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August 1996, Vol. 119, No. 8
William C. Goodman
The computer services industry, which includes the makers of computer software, and the engineering industry, which designs a vast range of physical products, are similar in that both partake of the important role of originating and changing technology. Therefore, jobs in the two industries depend, to a great extent, on technological progress. Ironically, technology also may reduce the number of careers in these industries, as advanced computer tools decrease the amount of labor required to design a product, be it largely intellectual (as in the case of a software application) or physical (as in the case of a new weapon, a household appliance, or an office product). A variety of advanced computer tools are already widely used in the two industries and in some cases drastically reduce the requirements for labor. Jobs in the two industries, then, depend on technological progress for their existence, yet are vulnerable to technologically enhanced efficiency.1
At least one additional consequence of technological progress is highly relevant to job growth or loss in the two industries: advances in communications technologies, including links between computers, now make it much more practical to have programming or engineering performed overseas; as a result, both foreign competition for the business of U.S. clients and sales of U.S. services abroad have increased.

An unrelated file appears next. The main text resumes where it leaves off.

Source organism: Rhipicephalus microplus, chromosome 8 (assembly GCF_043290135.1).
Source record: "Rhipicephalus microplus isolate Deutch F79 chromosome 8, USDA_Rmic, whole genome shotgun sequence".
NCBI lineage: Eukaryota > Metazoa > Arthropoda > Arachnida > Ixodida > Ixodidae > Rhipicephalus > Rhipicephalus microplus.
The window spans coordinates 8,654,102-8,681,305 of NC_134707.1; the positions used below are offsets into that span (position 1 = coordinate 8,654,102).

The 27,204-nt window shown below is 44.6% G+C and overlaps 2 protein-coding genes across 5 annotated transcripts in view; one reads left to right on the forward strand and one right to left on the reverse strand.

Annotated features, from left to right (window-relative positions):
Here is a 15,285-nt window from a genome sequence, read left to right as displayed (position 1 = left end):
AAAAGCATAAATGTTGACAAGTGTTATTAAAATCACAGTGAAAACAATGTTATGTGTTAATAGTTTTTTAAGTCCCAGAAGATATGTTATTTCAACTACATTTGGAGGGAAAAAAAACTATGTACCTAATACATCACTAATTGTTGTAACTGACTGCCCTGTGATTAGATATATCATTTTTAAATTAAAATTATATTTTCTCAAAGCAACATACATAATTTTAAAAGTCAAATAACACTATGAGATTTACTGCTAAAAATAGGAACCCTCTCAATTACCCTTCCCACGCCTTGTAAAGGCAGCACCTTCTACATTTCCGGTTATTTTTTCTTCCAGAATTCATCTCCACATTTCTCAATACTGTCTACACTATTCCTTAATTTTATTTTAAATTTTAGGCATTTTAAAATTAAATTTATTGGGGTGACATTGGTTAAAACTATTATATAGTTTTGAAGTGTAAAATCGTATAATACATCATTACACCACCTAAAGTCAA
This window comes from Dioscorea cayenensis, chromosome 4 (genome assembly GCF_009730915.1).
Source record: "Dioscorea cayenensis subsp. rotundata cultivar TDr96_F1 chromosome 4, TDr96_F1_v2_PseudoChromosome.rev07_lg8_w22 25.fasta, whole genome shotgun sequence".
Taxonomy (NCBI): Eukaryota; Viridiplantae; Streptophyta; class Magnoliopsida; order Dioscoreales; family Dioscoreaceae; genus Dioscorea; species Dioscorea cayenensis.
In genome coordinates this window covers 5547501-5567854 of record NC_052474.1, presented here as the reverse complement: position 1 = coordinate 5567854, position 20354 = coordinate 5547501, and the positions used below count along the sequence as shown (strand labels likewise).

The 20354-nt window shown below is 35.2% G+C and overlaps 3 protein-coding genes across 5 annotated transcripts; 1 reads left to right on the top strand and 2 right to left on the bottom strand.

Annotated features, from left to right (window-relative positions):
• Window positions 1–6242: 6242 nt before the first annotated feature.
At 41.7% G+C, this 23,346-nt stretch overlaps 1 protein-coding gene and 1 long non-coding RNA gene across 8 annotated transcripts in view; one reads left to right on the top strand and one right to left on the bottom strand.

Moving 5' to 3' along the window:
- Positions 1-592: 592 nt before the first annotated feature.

Certain social and political changes also have a considerable impact on the number of jobs in the two industries. For example, during the cold war, the development of advanced weapons contributed strongly to increasing demand for engineering and computer services.2 With the end of the war, advanced weaponry became less of an influence on demand. Recently, corporate downsizing has been a major influence on the number of jobs in the two industries,3 but not in the way one might think initially, as a later section will explain.
Since 1972, the combined number of jobs in the engineering and computer services industries has increased by more than 300 percent, to about 1.9 million. Jobs in engineering and architectural services (primarily engineering) increased by about 140 percent, to a level of 800,000. Jobs in computer services increased to about 10 times their number in 1972, reaching 1.0 million in 1995. But trends during the period of more than two decades have not been steady, with a severe slowdown in growth occurring in recent years.
This article describes the nature of the two industries in some detail, explains the major developments that affect employment in the industries, and examines the impact of those developments on the number of jobs in engineering and computer service firms.
This excerpt is from an article published in the August 1996 issue of the Monthly Labor Review. The full text of the article is available in Adobe Acrobat's Portable Document Format (PDF). See How to view a PDF file for more information.
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1 R. A. Ellis, At the Crossroads: Crisis and Opportunity for American Engineers in the 1990's, special edition of the Engineering Workforce Bulletin (Washington, DC, American Association of Engineers Societies, Inc.), January 1994.
3 Ibid., p. 3.
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